When the war ended, the United Nations established the Special Court for Sierra Leone to prosecute the leaders of the main groups in the civil war. In 2007, the court delivered guilty verdicts for three of the leaders of the Armed Forces Revolutionary Council, and two leaders of the Civil Defence Force.
Earlier this week, the court convicted three leaders from the last group -- the Revolutionary United Front -- on multiple charges, including terrorism, murder, rape and sexual slavery. And for the first time, an international tribunal has recognized forced marriage as it's own, separate crime against humanity.
It's a brutal accounting of a horrifying period in Sierra Leone's history and one that Kabba Williams had the misfortune of witnessing from the front-lines. When he was six years old, he was forced into the life of a child soldier with the RUF. Today, he's a student and a human rights advocate. Freelancer producer Nina DeVries invited Kabba to share his story with The Current.
*** WARNING: We should warn you, some of what you're about to hear is extremely graphic. So those of you with small children might not want to listen.
As a child soldier, Kabba Williams lost four years of his childhood fighting with two sides of the Sierra Leone civil war. He eventually found help through UNICEF, after a chance encounter in the country's capital, Freetown. Today, he is a student and a human rights advocate who campaigns especially for former child soldiers. That story was produced by Nina DeVries and Dominic Girard.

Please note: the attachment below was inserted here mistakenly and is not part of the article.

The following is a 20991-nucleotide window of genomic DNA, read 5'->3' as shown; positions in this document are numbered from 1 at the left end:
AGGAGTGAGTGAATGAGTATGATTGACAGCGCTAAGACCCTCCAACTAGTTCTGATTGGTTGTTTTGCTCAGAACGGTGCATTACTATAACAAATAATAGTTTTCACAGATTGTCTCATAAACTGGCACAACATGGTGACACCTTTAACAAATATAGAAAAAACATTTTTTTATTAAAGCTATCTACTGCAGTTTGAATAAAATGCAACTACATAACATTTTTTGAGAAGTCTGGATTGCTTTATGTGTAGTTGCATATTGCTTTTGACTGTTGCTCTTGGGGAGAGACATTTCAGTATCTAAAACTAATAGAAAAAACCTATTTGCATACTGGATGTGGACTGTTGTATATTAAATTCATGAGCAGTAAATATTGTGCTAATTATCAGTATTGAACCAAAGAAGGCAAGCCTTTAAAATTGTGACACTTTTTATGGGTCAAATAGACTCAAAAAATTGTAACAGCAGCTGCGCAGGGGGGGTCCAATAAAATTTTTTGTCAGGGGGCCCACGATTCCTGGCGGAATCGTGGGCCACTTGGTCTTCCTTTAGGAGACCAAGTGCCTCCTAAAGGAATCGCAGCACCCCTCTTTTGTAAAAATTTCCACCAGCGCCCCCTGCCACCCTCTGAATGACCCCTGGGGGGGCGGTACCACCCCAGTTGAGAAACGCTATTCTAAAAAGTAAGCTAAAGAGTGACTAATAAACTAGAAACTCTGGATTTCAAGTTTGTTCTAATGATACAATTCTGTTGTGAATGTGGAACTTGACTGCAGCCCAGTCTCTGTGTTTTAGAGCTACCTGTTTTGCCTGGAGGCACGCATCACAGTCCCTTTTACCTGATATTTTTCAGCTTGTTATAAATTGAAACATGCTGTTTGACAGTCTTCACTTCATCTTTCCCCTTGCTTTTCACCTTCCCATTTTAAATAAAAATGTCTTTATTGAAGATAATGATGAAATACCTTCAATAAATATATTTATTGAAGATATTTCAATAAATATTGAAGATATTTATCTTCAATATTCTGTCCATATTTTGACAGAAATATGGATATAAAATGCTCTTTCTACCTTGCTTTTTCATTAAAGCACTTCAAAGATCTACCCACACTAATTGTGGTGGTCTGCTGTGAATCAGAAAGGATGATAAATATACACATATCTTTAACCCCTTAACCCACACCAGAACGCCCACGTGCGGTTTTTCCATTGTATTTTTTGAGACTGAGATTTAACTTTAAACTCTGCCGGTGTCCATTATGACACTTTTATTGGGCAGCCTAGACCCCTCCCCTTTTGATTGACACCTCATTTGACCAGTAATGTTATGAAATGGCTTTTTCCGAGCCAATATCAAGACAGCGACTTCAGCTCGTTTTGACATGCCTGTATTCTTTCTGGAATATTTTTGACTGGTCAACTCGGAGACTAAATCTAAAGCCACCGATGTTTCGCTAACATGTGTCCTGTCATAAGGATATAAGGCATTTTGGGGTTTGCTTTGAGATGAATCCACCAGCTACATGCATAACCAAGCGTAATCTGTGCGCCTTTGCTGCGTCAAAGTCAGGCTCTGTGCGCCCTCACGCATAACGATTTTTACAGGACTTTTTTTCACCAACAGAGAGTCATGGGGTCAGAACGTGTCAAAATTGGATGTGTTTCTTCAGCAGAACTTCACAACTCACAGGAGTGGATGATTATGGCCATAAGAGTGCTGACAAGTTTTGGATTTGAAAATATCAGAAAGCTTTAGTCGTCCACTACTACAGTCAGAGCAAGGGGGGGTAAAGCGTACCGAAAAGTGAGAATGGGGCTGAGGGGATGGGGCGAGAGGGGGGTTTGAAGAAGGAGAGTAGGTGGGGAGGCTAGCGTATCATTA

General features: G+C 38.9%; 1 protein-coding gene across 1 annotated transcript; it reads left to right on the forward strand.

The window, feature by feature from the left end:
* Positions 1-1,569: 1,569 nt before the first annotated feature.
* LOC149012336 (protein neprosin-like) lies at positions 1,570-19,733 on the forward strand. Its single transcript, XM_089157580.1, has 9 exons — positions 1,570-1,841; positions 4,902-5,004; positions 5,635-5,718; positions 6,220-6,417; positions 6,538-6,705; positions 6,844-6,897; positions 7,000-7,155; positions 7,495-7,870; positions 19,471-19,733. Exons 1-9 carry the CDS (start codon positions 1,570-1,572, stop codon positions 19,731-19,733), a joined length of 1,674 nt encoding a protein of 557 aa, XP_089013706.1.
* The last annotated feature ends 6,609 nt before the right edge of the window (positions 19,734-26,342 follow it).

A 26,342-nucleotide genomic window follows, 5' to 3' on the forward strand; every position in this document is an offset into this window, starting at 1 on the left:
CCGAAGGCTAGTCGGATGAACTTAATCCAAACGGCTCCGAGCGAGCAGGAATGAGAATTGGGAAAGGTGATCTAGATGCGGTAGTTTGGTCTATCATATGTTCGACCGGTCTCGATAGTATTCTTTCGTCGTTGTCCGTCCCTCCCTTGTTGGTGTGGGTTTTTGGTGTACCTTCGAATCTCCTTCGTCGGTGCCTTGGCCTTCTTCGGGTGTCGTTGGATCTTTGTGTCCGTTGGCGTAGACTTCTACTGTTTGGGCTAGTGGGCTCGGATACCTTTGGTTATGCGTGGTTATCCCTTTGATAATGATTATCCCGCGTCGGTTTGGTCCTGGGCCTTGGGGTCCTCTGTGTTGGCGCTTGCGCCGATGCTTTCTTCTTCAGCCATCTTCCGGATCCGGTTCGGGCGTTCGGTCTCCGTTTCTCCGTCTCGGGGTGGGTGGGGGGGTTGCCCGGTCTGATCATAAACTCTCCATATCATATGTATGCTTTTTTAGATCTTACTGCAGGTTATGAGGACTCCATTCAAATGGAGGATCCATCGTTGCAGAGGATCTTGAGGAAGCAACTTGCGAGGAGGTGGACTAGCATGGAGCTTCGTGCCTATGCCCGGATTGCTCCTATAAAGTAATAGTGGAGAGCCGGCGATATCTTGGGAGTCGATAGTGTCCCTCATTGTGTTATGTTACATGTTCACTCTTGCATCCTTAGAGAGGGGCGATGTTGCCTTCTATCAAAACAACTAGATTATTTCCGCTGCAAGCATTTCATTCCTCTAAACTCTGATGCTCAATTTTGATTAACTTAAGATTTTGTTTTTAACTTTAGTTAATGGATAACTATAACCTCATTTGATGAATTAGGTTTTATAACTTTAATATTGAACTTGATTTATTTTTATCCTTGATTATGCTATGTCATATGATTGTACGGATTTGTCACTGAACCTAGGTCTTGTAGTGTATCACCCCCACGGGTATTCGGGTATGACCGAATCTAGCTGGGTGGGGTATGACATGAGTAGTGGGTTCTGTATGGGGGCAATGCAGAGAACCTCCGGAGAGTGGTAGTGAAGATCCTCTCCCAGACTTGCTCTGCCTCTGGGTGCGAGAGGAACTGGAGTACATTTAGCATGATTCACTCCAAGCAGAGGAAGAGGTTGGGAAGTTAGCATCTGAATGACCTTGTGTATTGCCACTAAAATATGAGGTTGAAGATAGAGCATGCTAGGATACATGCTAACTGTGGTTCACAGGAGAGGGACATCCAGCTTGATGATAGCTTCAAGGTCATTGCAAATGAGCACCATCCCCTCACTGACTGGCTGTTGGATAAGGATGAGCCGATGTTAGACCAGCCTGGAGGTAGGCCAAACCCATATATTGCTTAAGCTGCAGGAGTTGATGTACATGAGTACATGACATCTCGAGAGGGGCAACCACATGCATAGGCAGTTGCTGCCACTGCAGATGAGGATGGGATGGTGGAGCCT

Child Soldier Verdicts - Marie-Jo Proulx
As we mentioned, earlier this week the Special Court for Sierra Leone convicted three of the leaders of the Revolutionary United Front on multiple charges of terrorism, murder, rape and sexual slavery.
Marie-Jo Proulx was in the courtroom in Freetown when the verdicts were handed down. She's a Canadian who's working in Sierra Leone with Journalists for Human Rights.
Child Soldier Verdicts - Lawyer
Now this week's verdicts are clearly good news for the prosecution. But there's still one more hurdle to go ... the trial of former Liberian President Charles Taylor. And it turns out that trial may be in trouble. Stephen Rapp is the Chief Prosecutor of the Special Court for Sierra Leone and he was in Freetown.
Artist: Ray Montford
Cut: CD7 "Haunted"
CD: "The Early Sessions"
Label: Softail Records
Spine #: ES04CD
Last Word - Jerusalem
And don't forget ... The Current's Citizen Satire challenge is on. You've got until next Wednesday to submit your best stab at an opening satire for the program. Head to our web site -- cbc.ca/thecurrent -- for our guidelines on where to start.
We ended the program this week with a little preview of what's coming up next week. Anna Maria Tremonti will be back on Monday. She will be hosting the program from Jerusalem. As part of The Current's on-going series Watershed, Anna Maria will be bringing you stories about the ways water and politics intersect throughout the region.
But she'll also be delving into the ever-shifting politics of the Israeli-Palestinian conflict. And one of the stories she'll have is about a Palestinian Doctor named Izeldeen Abu Elish. The day before Israel's military attack on Gaza ended, he appeared live on Israeli Television and explained how three of his daughters and one of his nieces had just been killed in the assault. It became a defining moment in the conflict.
And for a small group of Canadian doctors, what made the story all the more painful is that they had been trying to find a way to get Doctor Elish and his family to Canada. They just ran out of time.